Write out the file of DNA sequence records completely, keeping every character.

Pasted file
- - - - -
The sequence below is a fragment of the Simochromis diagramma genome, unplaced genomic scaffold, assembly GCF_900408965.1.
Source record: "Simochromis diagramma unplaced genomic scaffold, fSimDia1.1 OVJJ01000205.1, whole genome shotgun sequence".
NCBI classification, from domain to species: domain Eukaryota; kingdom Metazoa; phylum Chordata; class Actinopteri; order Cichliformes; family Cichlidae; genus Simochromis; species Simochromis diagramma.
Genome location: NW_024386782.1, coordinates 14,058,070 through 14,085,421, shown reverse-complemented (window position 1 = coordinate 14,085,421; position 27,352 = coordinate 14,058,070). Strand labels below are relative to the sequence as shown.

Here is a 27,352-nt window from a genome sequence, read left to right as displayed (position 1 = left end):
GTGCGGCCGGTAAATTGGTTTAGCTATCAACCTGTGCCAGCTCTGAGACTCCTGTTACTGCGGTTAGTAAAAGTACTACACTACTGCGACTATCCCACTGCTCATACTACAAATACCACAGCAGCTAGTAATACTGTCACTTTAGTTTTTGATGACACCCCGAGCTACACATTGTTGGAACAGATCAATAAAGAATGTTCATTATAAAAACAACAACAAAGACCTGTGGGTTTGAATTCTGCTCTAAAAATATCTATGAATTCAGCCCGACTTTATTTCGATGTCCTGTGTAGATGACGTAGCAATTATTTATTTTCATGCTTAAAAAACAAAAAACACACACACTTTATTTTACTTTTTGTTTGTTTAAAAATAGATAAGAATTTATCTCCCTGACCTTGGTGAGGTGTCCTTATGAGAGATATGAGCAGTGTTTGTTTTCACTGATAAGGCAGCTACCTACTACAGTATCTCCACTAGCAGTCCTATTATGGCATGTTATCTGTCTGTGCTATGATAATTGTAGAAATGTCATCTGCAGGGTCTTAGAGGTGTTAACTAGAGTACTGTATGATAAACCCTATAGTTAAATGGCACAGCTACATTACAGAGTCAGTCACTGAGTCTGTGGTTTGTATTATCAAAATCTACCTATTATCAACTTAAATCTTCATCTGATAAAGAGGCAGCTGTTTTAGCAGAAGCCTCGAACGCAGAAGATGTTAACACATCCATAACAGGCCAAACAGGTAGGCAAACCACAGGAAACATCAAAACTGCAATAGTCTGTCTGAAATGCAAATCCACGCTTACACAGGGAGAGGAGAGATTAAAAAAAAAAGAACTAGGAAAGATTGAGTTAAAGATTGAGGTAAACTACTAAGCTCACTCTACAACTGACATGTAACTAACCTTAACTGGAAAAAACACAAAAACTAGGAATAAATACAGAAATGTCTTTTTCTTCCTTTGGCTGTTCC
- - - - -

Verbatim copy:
The sequence below is a fragment of the Simochromis diagramma genome, unplaced genomic scaffold, assembly GCF_900408965.1.
Source record: "Simochromis diagramma unplaced genomic scaffold, fSimDia1.1 OVJJ01000205.1, whole genome shotgun sequence".
NCBI classification, from domain to species: domain Eukaryota; kingdom Metazoa; phylum Chordata; class Actinopteri; order Cichliformes; family Cichlidae; genus Simochromis; species Simochromis diagramma.
Genome location: NW_024386782.1, coordinates 14,058,070 through 14,085,421, shown reverse-complemented (window position 1 = coordinate 14,085,421; position 27,352 = coordinate 14,058,070). Strand labels below are relative to the sequence as shown.

Here is a 27,352-nt window from a genome sequence, read left to right as displayed (position 1 = left end):
GTGCGGCCGGTAAATTGGTTTAGCTATCAACCTGTGCCAGCTCTGAGACTCCTGTTACTGCGGTTAGTAAAAGTACTACACTACTGCGACTATCCCACTGCTCATACTACAAATACCACAGCAGCTAGTAATACTGTCACTTTAGTTTTTGATGACACCCCGAGCTACACATTGTTGGAACAGATCAATAAAGAATGTTCATTATAAAAACAACAACAAAGACCTGTGGGTTTGAATTCTGCTCTAAAAATATCTATGAATTCAGCCCGACTTTATTTCGATGTCCTGTGTAGATGACGTAGCAATTATTTATTTTCATGCTTAAAAAACAAAAAACACACACACTTTATTTTACTTTTTGTTTGTTTAAAAATAGATAAGAATTTATCTCCCTGACCTTGGTGAGGTGTCCTTATGAGAGATATGAGCAGTGTTTGTTTTCACTGATAAGGCAGCTACCTACTACAGTATCTCCACTAGCAGTCCTATTATGGCATGTTATCTGTCTGTGCTATGATAATTGTAGAAATGTCATCTGCAGGGTCTTAGAGGTGTTAACTAGAGTACTGTATGATAAACCCTATAGTTAAATGGCACAGCTACATTACAGAGTCAGTCACTGAGTCTGTGGTTTGTATTATCAAAATCTACCTATTATCAACTTAAATCTTCATCTGATAAAGAGGCAGCTGTTTTAGCAGAAGCCTCGAACGCAGAAGATGTTAACACATCCATAACAGGCCAAACAGGTAGGCAAACCACAGGAAACATCAAAACTGCAATAGTCTGTCTGAAATGCAAATCCACGCTTACACAGGGAGAGGAGAGATTAAAAAAAAAAGAACTAGGAAAGATTGAGTTAAAGATTGAGGTAAACTACTAAGCTCACTCTACAACTGACATGTAACTAACCTTAACTGGAAAAAACACAAAAACTAGGAATAAATACAGAAATGTCTTTTTCTTCCTTTGGCTGTTCC